An Australian surfing legend is calling for innovative technology that can detect shark movement to be implemented in California after a spate of attacks in the US state.
Personal trainer Maria Korcsmaros had a 2.8 metre great white shark wrap its jaws around her torso and almost rip her tricep off as she completed the first round of an ironman swim training session at Corona del Mar in 2016.
“It just came out of nowhere and then it was gone in a flash,” she told Fairfax Media.
“My body was literally being held together by my wetsuit. But I got lucky, there was a lifeguard boat close by and they got to me within 20 seconds and saved my life.”
Just a year later, another woman, Leeanne Ericson, was victim to a shark at San Onofre State Beach, just 50km south of the location where Korcsmaros was attacked.
On the day of Ericson’s attack there were 27 sharks spotted along the Los Angeles coast.
The west coast had nine recorded unprovoked shark attacks in 2017.
Shark attacks are also a continuing concern in Australia.
The last fatality in Australia was in 2017 in Esperance on the west coast where Laeticia Maree Brouwer had her leg torn off by a great white. Two people died in 2016.
In 2015, shark attacks killed two people in Australia, while the year before five people died after fatal shark attacks, data from the Australian Shark Attack file says.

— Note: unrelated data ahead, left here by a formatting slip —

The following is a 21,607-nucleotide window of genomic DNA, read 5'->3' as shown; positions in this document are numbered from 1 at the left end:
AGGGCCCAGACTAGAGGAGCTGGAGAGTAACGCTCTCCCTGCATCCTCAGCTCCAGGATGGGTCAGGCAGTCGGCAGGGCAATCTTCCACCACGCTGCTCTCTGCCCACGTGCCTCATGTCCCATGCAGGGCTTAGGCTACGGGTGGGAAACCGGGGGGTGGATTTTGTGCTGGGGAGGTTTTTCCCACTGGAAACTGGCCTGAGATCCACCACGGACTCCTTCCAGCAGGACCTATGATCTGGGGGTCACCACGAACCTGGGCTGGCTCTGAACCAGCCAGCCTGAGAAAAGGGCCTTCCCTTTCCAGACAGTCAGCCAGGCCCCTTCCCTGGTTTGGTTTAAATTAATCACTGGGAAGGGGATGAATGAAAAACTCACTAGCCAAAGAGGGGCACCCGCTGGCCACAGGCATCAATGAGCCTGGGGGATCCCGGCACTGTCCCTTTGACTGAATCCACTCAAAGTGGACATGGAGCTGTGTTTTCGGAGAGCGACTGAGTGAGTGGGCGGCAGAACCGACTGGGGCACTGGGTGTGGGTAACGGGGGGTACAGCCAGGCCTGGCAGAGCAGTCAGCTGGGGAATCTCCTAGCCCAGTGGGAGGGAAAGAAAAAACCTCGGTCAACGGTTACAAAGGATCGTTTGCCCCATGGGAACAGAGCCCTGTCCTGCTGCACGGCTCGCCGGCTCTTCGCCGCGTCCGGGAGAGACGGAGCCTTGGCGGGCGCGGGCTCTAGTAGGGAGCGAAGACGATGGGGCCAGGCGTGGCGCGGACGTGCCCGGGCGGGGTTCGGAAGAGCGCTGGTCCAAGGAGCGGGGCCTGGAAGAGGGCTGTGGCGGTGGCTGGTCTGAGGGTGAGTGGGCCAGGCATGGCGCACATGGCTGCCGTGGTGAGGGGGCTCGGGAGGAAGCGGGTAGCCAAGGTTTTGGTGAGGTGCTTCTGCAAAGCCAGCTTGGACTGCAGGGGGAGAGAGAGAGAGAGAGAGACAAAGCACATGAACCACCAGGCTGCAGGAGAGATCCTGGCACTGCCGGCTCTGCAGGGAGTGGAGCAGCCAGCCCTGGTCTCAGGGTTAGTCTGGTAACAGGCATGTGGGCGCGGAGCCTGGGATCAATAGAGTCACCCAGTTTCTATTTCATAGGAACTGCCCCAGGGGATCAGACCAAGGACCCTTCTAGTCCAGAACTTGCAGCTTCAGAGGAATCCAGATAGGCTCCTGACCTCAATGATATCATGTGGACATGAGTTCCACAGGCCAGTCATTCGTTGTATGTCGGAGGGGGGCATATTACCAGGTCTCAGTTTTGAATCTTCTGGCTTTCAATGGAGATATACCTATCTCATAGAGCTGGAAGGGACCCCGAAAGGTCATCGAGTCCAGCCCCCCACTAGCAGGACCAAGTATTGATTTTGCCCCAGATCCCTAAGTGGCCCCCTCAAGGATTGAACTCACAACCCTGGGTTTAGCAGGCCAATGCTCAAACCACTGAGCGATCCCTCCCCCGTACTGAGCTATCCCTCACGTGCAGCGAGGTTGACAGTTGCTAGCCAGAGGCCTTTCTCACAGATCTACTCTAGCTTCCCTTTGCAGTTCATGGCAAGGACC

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Following the growth of sharks in the California area, former Australian world tour surfer Ian Cairns, believes the answer is to deploy innovative technology that scans the ocean floors, detects shark movement and sends warnings to lifeguards in the area.
“This is clearly going to turn into something catastrophic,” he told Fairfax media.
Cairns has teamed up with Smart Marine Systems and is lobbying for the technology to be implemented to prevent any further shark attacks however it hasn’t been smooth sailing.
US Congress announced the trial of the clever buoys at Corona del Mar but no one will put down the $1 million to install and run six buoys for a year.
He said he believes researchers don’t have an accurate picture of the issue and that the technology would possibly lead to sharks and humans at least existing harmoniously in the same environment.
It appears crowd funding may now be the only option to get the project off the ground.